Cuba Road Redemption
Back when I wore a younger mans clothes, the most Joelesque way I can put it, I lived neither in a suburb or off the beaten path. I lived somewhere in between.
What is Joelesque? Well, had I written Billyjoelesque it might have been clearer but hopefully some of you got it on the first try. Meaning “in the manner” of Billy Joel. Hence the -esque after the Joel. From French –esque (“-ish, -ic, -esque”), from Italian -esco (“-like”), from Medieval Latin -iscus, of Germanic origin, from Frankish -isc (“-ish”), from Proto-Germanic -iskaz.
Now that’s been cleared up I can continue. Bit of a miscue to start off in the first sentence with a word like Joelesque but there you are. As I was saying I lived somewhere in between… which sounds a lot more inspiring than it was. In fact, I think given a choice I would always prefer to live ‘somewhere in between’ but in this case I simply meant I lived in a wooded area that wasn’t quite rural but it wasn’t a sprawling subdivision either.
My house was about 3 turns from major road and the last one was onto a road called Spring Drive. About half a mile in front of that road was another called Cuba Road and it looked a great deal like Spring Drive. Both were small roads peaking out of the trees with a little green sign announcing them. You had to look close or you’d miss the both of them and I swear I must have almost turned onto Cuba Road about 100 times. Literally slowing down with my turn signal blazing away then realizing that it wasn’t my road and sheepishly accelerating and debating whether it was worth turning off the turn signal or just keep it going for the next 20 seconds.
The thing is, a lot of roads crisscrossed the area and having lived there for so many years I pretty much set off in every direction at one time or another on my way here and there but I realized years after I had moved that I never actually drove on Cuba Road. In fact, looking back it seemed impossible but I don’t remember the road intersecting any of the other roads that I frequented. Surely it must have being only half a mile away from the road I lived off of and knowing for a fact that Cuba ran all the way down to a town a good 10 miles away and in my head I can’t see how it got there without crossing some of the other roads I took but there you have it.
I’ve spoken frequently about how I see faces in everything. Particularly clouds and wall paper but also in things as odd as dirt and trees and carpeting and glasses of just-poured Guiness beer. I’m not sure what role the lactic acid bacteria plays in it but those shimmering faces can be particularly tormented. What I don’t often offer up is the fact that I hear voices in running water. The more babbling the better. I’m sure it’s not a coincidence that they use the term babbling brook. If you listen carefully enough, or maybe the trick is not to listen too carefully, you can actually make out words as clear as a bell. Now obviously the cynics amongst you will assume that these words are created in the same subconscious factory as Ouija boards get their material but I have to disagree. If I must compromise then I submit that these factories have no idea what they are going to produce from one day to the next. That’s the best I can do.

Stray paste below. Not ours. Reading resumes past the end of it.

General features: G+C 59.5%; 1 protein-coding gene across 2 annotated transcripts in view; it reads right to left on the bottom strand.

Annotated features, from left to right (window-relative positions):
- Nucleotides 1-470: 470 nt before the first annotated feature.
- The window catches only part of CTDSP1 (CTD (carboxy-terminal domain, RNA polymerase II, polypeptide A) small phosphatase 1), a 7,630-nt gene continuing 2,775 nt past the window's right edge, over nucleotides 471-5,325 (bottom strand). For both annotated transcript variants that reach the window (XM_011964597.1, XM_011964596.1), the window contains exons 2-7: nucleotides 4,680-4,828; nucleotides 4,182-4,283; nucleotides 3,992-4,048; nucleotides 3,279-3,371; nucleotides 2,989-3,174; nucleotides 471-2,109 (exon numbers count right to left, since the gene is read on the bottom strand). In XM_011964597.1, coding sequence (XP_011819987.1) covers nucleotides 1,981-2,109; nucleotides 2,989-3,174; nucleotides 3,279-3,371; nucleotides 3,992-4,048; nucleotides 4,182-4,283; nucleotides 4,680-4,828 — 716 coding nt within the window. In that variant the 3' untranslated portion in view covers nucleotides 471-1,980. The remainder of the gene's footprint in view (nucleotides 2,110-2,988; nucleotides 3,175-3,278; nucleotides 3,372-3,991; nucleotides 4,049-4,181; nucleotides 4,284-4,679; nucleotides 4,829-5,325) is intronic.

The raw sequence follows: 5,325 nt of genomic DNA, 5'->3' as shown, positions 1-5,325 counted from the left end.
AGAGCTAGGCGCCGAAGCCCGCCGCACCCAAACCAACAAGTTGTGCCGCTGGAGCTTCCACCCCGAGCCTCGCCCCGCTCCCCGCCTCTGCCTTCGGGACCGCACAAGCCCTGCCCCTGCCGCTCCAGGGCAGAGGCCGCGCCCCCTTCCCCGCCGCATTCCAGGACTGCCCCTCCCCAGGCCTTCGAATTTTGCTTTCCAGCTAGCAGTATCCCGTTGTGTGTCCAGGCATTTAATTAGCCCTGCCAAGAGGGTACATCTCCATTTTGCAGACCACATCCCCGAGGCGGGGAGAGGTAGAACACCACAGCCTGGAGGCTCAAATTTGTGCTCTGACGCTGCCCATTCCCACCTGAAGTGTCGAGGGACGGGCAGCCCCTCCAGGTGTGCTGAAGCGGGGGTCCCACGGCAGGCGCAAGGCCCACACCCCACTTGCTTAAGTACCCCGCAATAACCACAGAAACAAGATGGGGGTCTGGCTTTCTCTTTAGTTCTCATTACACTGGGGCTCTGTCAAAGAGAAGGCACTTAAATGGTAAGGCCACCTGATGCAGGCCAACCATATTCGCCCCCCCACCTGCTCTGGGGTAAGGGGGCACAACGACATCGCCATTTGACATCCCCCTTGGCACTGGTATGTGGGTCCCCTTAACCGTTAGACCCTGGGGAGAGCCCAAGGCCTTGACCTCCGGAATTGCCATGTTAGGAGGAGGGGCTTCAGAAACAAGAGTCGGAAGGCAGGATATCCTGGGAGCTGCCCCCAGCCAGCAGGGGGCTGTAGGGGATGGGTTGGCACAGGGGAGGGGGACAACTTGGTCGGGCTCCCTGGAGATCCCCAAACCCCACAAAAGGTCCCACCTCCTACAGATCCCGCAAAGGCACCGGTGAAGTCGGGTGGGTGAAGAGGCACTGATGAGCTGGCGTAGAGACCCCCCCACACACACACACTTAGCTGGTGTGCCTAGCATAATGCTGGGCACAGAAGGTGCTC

All those times I wanted to get home and never once did I actually turn down Cuba Road. There were times when I was in no rush. I could have accidentally turned down the wrong road and it would have made no difference. Looking back did it even have to be an accident? Just like when I accidentally hear something in the flowing water that maybe I shouldn’t have. For the record, I’ve never listened to the ocean like that. Maybe I’m scared of what it has to say?
But the point is that I was always in a rush to get somewhere that would have always been there for me at the end of whatever journey I took anyway. I actually regret not making a wrong turn and seeing Cuba Road. Maybe it would have been anticlimactic but now all I can imagine is the things it could have been. It could have ended in a little stream that cascaded down blue-grey rocks and sent up instructions to me just where to look in the clouds to see the happiest faces.
And other helpful tips about life.
But I was vigilant and observant and always in a rush and always made the right turn.
So what made me remember Cuba Road? I was listening to my fish tank gurgling this morning and it brought it up. I’m going to ignore its advice though…